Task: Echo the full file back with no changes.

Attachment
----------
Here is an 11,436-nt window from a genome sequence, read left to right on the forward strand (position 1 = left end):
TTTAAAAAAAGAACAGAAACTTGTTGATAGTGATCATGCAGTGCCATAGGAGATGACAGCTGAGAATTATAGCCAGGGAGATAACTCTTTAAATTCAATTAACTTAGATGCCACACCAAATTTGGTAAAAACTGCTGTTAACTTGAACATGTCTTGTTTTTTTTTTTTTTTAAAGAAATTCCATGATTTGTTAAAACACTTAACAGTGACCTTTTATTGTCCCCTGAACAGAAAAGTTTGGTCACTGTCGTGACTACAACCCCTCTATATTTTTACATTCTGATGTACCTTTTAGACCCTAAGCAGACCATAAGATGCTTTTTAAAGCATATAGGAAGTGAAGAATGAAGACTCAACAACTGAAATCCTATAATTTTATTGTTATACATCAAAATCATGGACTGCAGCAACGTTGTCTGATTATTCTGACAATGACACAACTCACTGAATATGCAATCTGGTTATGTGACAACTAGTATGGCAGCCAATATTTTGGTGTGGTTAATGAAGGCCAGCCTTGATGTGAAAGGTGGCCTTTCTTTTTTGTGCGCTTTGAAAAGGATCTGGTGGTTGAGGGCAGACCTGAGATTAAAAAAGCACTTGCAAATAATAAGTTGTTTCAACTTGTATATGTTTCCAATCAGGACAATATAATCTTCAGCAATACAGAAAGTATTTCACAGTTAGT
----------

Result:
Here is an 11,436-nt window from a genome sequence, read left to right on the forward strand (position 1 = left end):
TTTAAAAAAAGAACAGAAACTTGTTGATAGTGATCATGCAGTGCCATAGGAGATGACAGCTGAGAATTATAGCCAGGGAGATAACTCTTTAAATTCAATTAACTTAGATGCCACACCAAATTTGGTAAAAACTGCTGTTAACTTGAACATGTCTTGTTTTTTTTTTTTTTTAAAGAAATTCCATGATTTGTTAAAACACTTAACAGTGACCTTTTATTGTCCCCTGAACAGAAAAGTTTGGTCACTGTCGTGACTACAACCCCTCTATATTTTTACATTCTGATGTACCTTTTAGACCCTAAGCAGACCATAAGATGCTTTTTAAAGCATATAGGAAGTGAAGAATGAAGACTCAACAACTGAAATCCTATAATTTTATTGTTATACATCAAAATCATGGACTGCAGCAACGTTGTCTGATTATTCTGACAATGACACAACTCACTGAATATGCAATCTGGTTATGTGACAACTAGTATGGCAGCCAATATTTTGGTGTGGTTAATGAAGGCCAGCCTTGATGTGAAAGGTGGCCTTTCTTTTTTGTGCGCTTTGAAAAGGATCTGGTGGTTGAGGGCAGACCTGAGATTAAAAAAGCACTTGCAAATAATAAGTTGTTTCAACTTGTATATGTTTCCAATCAGGACAATATAATCTTCAGCAATACAGAAAGTATTTCACAGTTAGT